Environmental Engineering Reference
In-Depth Information
A multifunctional, innovative activity grows out of the expression “ urban
agriculture ,” but it is rich because of its reference to a past of medieval gar-
dens, in which ethics and aesthetics coexisted [21]. Urban agriculture there-
fore presents different values 15 :
Social (agro-citizenship), in that it provides opportunities for: intergenera-
tional and interethnic social aggregation during free time; the creation of
a community; partial economic support for families (food integration and
sale of garden products); quality of food in terms of pleasure and health;
and the possibility of protecting the territory.
Environmental, in that it provides possibilities for: living outdoors with a
respect for nature (biological agricultural practices); experimenting with
forms of environmental education (culture of recycling, respect for the
environment); supporting the biological cycles of air, water, and land.
Cultural, in that it favors the rediscovery of biological rhythms and manu-
al labor.
Finally, urban agriculture is suggested as a tool for periphery requalifica-
tion , redesigning free areas and reconnecting them to green systems and
countryside systems , implementing urban greenery and biopermeability,
introducing new public spaces, and preventing the “ concept of collective place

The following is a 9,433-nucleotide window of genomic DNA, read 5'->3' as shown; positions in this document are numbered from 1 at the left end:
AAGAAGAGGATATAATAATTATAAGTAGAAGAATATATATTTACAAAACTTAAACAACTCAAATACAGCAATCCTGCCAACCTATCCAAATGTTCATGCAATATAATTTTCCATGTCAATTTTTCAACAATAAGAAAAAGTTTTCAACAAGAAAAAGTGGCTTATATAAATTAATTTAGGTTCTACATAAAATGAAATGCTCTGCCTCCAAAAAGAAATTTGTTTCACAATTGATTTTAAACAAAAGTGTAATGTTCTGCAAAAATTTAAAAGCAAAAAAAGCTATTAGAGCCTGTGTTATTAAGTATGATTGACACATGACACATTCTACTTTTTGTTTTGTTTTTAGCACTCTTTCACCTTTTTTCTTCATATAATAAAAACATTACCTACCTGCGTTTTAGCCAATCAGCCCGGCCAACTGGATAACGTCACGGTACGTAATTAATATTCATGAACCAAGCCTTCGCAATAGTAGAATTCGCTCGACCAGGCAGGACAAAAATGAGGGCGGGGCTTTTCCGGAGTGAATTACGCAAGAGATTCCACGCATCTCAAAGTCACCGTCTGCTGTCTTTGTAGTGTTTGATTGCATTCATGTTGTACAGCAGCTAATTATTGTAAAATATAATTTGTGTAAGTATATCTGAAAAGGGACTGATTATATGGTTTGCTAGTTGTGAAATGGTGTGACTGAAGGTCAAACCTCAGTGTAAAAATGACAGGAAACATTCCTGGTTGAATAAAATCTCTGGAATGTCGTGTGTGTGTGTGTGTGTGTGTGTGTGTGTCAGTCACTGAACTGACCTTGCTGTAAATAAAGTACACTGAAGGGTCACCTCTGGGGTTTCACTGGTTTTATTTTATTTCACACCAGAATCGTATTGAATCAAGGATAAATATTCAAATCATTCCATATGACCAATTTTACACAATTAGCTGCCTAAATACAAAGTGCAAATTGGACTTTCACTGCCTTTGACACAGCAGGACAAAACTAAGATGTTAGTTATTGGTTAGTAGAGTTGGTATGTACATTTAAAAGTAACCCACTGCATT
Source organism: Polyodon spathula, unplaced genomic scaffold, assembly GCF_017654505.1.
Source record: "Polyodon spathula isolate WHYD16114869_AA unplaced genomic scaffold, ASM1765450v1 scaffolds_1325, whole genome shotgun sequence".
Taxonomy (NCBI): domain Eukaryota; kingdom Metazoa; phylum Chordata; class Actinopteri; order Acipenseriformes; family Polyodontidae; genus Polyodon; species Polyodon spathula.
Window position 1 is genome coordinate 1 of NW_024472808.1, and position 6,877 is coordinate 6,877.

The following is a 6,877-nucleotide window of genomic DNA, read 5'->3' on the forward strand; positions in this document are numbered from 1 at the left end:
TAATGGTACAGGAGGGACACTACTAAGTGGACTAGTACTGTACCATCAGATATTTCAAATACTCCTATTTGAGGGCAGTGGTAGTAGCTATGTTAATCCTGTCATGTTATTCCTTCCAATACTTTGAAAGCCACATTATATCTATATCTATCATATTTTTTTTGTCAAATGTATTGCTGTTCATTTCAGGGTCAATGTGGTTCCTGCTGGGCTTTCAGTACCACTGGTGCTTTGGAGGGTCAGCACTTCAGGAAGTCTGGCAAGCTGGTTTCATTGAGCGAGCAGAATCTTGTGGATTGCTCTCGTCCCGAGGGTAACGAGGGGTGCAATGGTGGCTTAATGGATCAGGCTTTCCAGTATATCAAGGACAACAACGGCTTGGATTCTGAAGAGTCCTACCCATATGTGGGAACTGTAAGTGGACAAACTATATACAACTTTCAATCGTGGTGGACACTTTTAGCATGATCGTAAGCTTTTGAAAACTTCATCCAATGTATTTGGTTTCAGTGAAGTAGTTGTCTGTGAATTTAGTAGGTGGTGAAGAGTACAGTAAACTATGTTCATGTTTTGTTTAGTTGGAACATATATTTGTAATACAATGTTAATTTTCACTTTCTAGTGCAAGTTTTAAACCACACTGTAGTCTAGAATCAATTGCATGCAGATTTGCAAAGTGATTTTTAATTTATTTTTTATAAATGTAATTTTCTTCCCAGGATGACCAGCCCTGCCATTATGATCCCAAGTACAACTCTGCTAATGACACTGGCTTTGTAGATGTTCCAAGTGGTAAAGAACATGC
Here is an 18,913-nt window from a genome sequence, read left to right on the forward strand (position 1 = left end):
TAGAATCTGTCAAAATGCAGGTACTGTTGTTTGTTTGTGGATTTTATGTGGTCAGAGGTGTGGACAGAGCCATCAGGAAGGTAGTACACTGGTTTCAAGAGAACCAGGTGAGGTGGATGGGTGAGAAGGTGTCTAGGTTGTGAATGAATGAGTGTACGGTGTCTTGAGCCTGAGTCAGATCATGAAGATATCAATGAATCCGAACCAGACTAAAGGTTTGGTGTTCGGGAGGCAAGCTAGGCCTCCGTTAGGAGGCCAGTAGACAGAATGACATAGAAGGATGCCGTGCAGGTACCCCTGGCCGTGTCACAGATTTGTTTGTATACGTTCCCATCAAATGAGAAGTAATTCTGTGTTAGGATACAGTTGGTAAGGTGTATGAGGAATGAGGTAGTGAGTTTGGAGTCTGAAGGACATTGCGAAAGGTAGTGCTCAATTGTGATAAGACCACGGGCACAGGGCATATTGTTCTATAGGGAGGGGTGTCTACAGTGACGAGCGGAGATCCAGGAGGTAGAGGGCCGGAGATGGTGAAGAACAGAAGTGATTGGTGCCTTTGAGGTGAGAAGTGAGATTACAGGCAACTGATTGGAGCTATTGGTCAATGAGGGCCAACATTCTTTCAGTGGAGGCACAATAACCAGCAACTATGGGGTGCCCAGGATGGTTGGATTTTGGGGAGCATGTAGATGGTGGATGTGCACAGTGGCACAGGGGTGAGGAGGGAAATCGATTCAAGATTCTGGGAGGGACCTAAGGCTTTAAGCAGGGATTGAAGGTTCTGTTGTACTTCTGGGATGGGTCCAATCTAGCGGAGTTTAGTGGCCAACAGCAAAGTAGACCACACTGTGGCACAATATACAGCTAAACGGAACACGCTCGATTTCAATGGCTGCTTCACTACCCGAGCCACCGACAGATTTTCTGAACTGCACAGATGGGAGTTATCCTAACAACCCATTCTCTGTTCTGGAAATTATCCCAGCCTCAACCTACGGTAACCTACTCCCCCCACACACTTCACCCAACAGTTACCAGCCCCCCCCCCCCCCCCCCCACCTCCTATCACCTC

[from being] identified entirely with the idea of closed, controlled spaces
aimed at consumption ” [22]. In this framework , peri-urban agriculture
becomes the tool for redefining the territory, even using the force of historical
memory wrapped in the traditions, uses, and values that permeate local culture
[23]. New rural areas become a part of the so-called “ drosscape ” [24], an
archipelago of natural spaces that are now wedged into the urban fabric of the
consolidated city and urban dispersion, and often also spread out in a point-
like fashion. Some authors [25] also point out that urban agriculture in the city,
by helping to maintain biodiversity, could favor the development of ecosystem
services 16 that lead to human well-being. Not only that. The beneficiaries of
these services could also draw out economic advantages [26] by starting new
activities and turning them into an economic advantage.
15 For a closer look: Bailkey M and Nasr J (2000) From Brownfields to Greenfields: producing food
in North American cities. Community Food Security News; http://it.paesaggioix.wikia.com/wiki/Or-
ti Urbani; Urban agriculture in Vancouver: Greenskins Lab, Sviluppo sostenibile, Energia Rinnov-
abile e Nuova Estetica Urbana. http://www.genitronsviluppo.com/2009/08/28/fattoria-urbana-agri-
16 For more information: Cataldi M, Morri E, Scolozzi R et al (2009) Stima dei servizi ecosistemi-
ci a scala regionale come supporto a strategie di sostenibilità. In: Proceedings from the 19 th S.It.E
Congress, From the Alpine peaks to the marine depths 15-18 September Bolzano; Costanza R,
d'Arge, R, de Groot R et al (1997) The value of the world's ecosystem services and natural capi-
tal. Nature 15, 387:253-260; Costanza R (2008) Ecosystem services: Multiple classification
systems are needed. Biological Conservation 141:350-352; Dziegielewska D, Tietenberg T,
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